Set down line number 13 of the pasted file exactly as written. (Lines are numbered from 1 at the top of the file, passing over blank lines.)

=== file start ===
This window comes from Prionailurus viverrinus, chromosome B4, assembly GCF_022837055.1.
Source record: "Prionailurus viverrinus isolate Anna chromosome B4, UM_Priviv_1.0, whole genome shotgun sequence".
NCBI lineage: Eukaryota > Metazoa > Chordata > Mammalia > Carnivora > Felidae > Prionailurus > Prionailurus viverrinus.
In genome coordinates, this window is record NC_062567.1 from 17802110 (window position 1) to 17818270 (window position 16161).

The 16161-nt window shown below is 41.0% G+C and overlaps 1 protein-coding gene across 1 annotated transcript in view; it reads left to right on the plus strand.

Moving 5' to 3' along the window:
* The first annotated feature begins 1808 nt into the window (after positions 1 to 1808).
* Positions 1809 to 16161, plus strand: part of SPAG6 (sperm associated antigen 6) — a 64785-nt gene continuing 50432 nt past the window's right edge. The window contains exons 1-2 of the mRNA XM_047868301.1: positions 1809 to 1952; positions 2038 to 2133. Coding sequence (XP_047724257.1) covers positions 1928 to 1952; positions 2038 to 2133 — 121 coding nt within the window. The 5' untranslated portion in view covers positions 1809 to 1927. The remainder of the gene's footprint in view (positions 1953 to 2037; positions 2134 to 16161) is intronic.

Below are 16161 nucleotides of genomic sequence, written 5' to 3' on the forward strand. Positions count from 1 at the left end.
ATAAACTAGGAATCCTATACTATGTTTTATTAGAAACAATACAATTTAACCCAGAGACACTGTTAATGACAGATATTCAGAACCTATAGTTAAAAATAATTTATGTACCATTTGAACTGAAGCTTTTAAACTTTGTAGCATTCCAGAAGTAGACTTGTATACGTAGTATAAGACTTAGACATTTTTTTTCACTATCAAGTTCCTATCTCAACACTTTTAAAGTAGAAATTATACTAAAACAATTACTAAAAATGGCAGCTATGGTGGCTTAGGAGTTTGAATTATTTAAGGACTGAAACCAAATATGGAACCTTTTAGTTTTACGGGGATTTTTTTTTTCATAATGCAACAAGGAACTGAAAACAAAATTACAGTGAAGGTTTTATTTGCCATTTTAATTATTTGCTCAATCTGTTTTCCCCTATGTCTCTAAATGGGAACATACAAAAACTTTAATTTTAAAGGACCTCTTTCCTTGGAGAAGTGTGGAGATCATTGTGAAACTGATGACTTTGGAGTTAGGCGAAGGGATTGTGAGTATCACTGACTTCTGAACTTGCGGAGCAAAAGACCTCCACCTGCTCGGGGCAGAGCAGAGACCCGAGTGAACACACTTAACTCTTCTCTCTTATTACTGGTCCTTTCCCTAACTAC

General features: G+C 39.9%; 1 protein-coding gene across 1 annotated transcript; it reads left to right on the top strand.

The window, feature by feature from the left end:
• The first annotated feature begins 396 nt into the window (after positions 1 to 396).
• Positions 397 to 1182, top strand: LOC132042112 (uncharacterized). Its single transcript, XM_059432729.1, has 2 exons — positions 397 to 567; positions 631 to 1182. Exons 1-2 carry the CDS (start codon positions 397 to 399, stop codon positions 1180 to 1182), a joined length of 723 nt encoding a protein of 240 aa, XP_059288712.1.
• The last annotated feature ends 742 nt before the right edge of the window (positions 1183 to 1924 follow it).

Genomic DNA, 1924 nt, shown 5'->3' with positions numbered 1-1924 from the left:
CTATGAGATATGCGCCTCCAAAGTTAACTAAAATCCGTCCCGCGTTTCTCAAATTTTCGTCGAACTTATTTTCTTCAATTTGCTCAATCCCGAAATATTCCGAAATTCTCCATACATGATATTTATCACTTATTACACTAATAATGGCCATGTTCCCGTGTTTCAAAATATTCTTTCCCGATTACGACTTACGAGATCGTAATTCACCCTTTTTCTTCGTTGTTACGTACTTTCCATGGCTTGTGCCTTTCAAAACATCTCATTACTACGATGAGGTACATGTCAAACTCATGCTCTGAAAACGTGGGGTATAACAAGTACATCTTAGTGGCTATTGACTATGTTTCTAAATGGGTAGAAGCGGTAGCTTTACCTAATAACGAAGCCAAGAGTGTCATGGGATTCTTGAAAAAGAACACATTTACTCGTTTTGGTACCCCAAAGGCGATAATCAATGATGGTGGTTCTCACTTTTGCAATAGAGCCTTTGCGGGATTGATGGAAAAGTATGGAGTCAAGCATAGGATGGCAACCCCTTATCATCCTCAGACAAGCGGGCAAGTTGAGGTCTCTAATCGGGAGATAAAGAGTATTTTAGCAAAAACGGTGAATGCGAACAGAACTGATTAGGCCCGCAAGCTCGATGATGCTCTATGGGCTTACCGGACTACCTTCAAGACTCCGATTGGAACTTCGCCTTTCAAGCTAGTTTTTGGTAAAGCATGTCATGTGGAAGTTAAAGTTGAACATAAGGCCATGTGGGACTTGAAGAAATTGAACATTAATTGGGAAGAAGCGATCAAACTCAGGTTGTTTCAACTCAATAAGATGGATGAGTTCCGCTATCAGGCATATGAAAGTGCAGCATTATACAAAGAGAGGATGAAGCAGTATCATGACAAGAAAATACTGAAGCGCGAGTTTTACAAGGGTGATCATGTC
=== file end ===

• The first annotated feature begins 396 nt into the window (after positions 1 to 396).